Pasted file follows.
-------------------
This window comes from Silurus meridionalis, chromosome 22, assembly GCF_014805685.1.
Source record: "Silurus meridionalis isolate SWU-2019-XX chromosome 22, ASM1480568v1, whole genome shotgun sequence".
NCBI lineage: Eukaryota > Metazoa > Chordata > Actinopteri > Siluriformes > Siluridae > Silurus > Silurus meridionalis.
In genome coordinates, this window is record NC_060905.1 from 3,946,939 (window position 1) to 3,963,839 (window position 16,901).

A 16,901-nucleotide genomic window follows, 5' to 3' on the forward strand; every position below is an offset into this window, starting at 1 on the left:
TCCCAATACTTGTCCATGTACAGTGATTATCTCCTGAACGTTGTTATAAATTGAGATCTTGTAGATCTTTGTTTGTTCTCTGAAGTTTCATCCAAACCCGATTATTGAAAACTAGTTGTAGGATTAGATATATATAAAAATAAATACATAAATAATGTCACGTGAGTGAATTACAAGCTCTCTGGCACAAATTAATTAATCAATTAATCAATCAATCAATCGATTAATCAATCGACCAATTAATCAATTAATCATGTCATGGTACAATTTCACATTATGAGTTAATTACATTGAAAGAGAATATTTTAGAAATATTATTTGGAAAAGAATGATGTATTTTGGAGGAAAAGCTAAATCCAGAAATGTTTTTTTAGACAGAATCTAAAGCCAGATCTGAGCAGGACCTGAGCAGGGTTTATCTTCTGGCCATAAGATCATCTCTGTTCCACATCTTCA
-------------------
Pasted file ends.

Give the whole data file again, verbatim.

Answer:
This window comes from Silurus meridionalis, chromosome 22, assembly GCF_014805685.1.
Source record: "Silurus meridionalis isolate SWU-2019-XX chromosome 22, ASM1480568v1, whole genome shotgun sequence".
NCBI lineage: Eukaryota > Metazoa > Chordata > Actinopteri > Siluriformes > Siluridae > Silurus > Silurus meridionalis.
In genome coordinates, this window is record NC_060905.1 from 3,946,939 (window position 1) to 3,963,839 (window position 16,901).

A 16,901-nucleotide genomic window follows, 5' to 3' on the forward strand; every position below is an offset into this window, starting at 1 on the left:
TCCCAATACTTGTCCATGTACAGTGATTATCTCCTGAACGTTGTTATAAATTGAGATCTTGTAGATCTTTGTTTGTTCTCTGAAGTTTCATCCAAACCCGATTATTGAAAACTAGTTGTAGGATTAGATATATATAAAAATAAATACATAAATAATGTCACGTGAGTGAATTACAAGCTCTCTGGCACAAATTAATTAATCAATTAATCAATCAATCAATCGATTAATCAATCGACCAATTAATCAATTAATCATGTCATGGTACAATTTCACATTATGAGTTAATTACATTGAAAGAGAATATTTTAGAAATATTATTTGGAAAAGAATGATGTATTTTGGAGGAAAAGCTAAATCCAGAAATGTTTTTTTAGACAGAATCTAAAGCCAGATCTGAGCAGGACCTGAGCAGGGTTTATCTTCTGGCCATAAGATCATCTCTGTTCCACATCTTCA